The shortage of multi-layer ceramic capacitors (MLCCs) will continue into 2019. Many manufacturers are making more capacitors over the next year as manufacturing electric vehicles, factory robots and other products make the parts harder to find.
These MLCCs are a very important part of many electronic devices, helping to control the flow of electricity to the semiconductors inside. Smartphones have hundreds of the tiny devices, and cars uses thousands in each vehicle.
The shortage is worsened by the small number of companies that produce MLCCs. Samsung Electro-Mechanics, Murata, and Taiyo Yuden are three of the largest manufacturers, with 60% of the total market. Murata plans to add another 10% of manufacturing capacity, while Samsung said it was overwhelmed and would stop new orders.
“The capacity increases the industry is installing will come close to the demand of today, but not the demand of tomorrow,” said Per Loof, chief executive of Kemet, on a conference call with analysts last month. “These capacity increases are lagging 18 months behind the demand.” He said that Kemet’s annual revenues would grow 12 percent over the next year, up from its previous guidance of five percent. “We can’t deliver more, but we’re delivering what we have,” Loof said. (source)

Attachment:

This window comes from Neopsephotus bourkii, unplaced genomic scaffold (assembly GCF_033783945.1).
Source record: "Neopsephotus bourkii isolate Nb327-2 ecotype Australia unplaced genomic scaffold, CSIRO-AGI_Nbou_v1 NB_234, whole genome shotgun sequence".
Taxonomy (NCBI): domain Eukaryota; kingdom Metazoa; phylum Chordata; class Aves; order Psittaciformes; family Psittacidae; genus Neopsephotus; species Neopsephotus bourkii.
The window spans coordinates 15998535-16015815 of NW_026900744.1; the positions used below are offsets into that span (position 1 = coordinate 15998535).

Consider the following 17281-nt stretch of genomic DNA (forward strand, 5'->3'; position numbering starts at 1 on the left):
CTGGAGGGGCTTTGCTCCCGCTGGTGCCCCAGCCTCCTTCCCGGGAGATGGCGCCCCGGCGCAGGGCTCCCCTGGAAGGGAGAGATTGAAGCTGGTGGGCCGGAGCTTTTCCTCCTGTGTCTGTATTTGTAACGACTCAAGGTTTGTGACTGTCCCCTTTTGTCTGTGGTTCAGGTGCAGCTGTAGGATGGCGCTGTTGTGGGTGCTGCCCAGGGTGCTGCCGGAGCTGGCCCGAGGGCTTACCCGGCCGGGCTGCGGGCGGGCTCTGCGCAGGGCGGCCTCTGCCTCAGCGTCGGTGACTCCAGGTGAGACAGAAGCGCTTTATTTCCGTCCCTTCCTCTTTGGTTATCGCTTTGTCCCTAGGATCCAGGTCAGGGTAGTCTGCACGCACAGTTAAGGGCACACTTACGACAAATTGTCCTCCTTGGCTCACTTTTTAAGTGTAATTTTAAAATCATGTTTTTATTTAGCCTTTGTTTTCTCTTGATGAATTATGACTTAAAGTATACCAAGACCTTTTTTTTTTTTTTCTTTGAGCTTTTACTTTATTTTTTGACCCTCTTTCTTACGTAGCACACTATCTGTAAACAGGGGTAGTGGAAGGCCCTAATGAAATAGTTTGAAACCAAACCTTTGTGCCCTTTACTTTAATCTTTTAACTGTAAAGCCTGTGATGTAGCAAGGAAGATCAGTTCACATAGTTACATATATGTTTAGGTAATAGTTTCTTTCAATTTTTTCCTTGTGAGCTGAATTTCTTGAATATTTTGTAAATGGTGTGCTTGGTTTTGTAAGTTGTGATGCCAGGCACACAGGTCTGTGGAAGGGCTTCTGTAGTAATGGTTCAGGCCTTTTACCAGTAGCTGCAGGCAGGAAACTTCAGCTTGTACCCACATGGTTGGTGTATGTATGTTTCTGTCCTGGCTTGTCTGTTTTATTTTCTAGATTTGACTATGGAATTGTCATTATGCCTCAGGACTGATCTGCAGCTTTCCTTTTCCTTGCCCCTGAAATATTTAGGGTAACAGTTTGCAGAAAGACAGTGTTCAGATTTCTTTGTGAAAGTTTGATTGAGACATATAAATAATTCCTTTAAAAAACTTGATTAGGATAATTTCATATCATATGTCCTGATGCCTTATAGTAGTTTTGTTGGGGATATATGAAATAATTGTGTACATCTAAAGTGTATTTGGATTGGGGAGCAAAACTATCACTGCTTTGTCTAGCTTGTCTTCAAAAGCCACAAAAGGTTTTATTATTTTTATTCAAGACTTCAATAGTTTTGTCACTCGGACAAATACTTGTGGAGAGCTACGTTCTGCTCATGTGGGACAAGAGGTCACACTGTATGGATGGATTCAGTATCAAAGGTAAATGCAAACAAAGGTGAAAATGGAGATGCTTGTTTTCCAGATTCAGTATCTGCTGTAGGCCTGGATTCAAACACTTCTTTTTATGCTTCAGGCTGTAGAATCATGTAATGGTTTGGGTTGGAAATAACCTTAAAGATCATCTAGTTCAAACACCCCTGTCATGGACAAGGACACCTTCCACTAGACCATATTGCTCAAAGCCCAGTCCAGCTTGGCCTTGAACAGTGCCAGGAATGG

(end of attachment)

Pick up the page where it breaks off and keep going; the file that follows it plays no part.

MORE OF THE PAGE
The shortage is pressuring customers to consider alternatives, including tantalum-based polymer electrolytic capacitors, where the thickness and voltage allows. Manufacturers are having trouble fulfilling new customer orders and are boosting their MLCC prices.
John Sarvis, chief executive officer of AVX, is facing the same challenges. The Greenville, South Carolina-based company plans to manufacture 20 percent more capacitors—ceramic and tantalum—over the next year. “But what we're seeing there is the delays and the longer lead times and the equipment manufacturers now are kind of limiting our ability to expand at a faster rate,” he said on a recent earnings call. (source)
No one knows exactly how long the shortage could last. The Trump administration’s tariffs on Chinese imports could cool down production of electronic devices that use capacitors. The 25% tariffs impact certain types of capacitors, including a number of products manufactured by Kemet. The company said that it would charge customers to cover the additional costs from the tariffs.